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Health district launches portal for restaurant inspection reports

The portal is a little cranky, and there are no bells and whistles, but restaurant inspection reports are now available online for Washington State’s third-largest county.

The independent Snohomish Health District has made about 5,000 reports available, going back to June 2016. The special purpose district does health inspections in Snohomish County located on Puget Sound north of Seattle.

The Snohomish Health District’s inspection reports do not come with letter grades, or those Emoji ideograms and smiley faces used to rate Seattle restaurants. Snohomish is taking more of a Joe Friday, “just the facts, Ma’am” approach. It provides the narrative reports, leaving the ratings to the reader.

The health district, formed in 1959, serves one of the fastest growing areas of Washington State. It has completed 3,154 restaurant inspections so far this year, handing out 3,055 of the most hazardous red violations.

Red violations require immediate corrective actions by the restaurant because there is a potential direct threat to public health.

Snohomish Health District inspectors make unannounced visits twice a year to all food and beverage establishments in the county.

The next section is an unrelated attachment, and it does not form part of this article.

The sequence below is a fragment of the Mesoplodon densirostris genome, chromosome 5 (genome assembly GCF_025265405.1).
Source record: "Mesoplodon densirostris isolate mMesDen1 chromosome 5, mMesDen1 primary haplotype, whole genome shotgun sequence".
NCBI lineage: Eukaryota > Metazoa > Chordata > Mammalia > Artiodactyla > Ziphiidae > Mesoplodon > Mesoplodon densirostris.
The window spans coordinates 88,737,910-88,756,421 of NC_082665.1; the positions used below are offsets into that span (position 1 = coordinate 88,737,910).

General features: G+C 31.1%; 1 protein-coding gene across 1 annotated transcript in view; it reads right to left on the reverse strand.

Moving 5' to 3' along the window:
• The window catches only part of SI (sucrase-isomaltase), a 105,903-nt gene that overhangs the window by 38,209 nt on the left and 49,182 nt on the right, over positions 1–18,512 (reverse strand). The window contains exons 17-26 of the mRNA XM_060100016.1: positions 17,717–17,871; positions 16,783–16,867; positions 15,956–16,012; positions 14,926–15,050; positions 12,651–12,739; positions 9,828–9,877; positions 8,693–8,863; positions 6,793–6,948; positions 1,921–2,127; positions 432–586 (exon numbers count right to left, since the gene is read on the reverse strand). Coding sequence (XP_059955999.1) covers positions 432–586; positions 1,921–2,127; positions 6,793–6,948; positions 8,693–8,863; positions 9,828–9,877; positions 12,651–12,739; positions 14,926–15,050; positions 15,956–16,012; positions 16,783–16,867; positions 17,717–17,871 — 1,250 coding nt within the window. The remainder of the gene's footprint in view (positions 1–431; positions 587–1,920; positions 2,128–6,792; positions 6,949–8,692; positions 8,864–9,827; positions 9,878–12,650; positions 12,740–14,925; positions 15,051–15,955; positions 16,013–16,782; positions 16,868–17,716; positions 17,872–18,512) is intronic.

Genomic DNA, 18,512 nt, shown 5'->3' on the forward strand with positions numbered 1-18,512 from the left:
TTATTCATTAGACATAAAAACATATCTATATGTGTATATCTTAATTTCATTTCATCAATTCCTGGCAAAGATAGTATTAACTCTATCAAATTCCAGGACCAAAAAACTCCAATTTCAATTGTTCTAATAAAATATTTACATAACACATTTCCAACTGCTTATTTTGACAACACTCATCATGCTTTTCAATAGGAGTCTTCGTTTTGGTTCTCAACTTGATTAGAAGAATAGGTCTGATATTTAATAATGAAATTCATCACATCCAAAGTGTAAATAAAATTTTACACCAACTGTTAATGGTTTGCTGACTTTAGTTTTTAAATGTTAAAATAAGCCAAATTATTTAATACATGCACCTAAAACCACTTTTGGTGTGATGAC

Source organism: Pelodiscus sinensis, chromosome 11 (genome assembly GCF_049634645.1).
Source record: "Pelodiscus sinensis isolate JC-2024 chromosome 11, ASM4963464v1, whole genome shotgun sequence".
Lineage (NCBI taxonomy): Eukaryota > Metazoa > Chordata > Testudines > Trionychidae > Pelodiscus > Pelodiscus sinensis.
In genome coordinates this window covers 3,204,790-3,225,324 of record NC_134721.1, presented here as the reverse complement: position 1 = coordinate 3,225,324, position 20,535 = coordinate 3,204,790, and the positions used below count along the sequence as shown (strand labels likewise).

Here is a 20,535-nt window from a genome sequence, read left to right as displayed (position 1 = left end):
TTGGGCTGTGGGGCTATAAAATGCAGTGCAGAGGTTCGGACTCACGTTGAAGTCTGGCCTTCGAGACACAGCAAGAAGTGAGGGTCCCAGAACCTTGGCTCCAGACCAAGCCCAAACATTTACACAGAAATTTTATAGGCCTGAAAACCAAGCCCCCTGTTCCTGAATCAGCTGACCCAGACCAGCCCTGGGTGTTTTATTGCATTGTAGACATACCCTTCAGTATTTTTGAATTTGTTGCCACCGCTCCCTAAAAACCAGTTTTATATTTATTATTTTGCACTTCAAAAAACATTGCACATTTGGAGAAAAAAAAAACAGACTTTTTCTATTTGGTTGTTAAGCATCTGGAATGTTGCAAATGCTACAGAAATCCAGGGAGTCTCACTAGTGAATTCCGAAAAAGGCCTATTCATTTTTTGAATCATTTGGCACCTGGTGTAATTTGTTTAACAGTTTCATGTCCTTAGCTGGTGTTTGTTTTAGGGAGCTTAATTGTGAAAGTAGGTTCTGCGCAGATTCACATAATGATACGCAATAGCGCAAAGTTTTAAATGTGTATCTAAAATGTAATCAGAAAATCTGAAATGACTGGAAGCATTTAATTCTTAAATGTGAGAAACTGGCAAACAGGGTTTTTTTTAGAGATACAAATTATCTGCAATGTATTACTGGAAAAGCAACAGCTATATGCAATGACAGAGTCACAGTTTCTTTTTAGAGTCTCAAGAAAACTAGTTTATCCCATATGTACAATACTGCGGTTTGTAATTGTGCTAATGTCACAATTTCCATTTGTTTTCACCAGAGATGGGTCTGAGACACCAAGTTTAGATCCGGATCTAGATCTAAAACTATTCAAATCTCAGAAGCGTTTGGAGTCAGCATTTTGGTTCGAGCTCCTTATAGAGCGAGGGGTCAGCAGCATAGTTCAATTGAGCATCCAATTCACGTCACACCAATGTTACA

Two confirmed outbreaks hit Snohomish County this year. From January through September, 15 countries residents suffered from infections of E. coli O157:H7. In September, 46 people were sickened by Salmonella in an outbreak that appears to have ended.

The health district maintains office and clinic space in the municipalities of Everett and Lynnwood. A 15-member Board of Health oversees policy and budget development for the district. All five Snohomish County Council members sit on the Board of Health, together with 10 city council members and/or mayors representing the county’s 20 cities and towns. Dr. Mark Beatty is the district health officer.

Washington state’s largest county health department, Public Health – Seattle & King County, increased the transparency on its restaurant inspection site relatively recently. Some inspection information had been available online since 2001.

“A couple of years ago, Public Health began posting online all food business investigations associated with foodborne illnesses, in real or near real time. We are one of the only – if not the only – local health jurisdictions to do this across the nation,” said Hilary Karasz, spokeswoman for the department in Seattle and King County.

Public pressure in and around Seattle spurred the department to implement a new point-of-sale scoring system this year. It uses smiling, neutral or frowning emoji faces as indicators of how restaurants are doing overall with food safety regulations.

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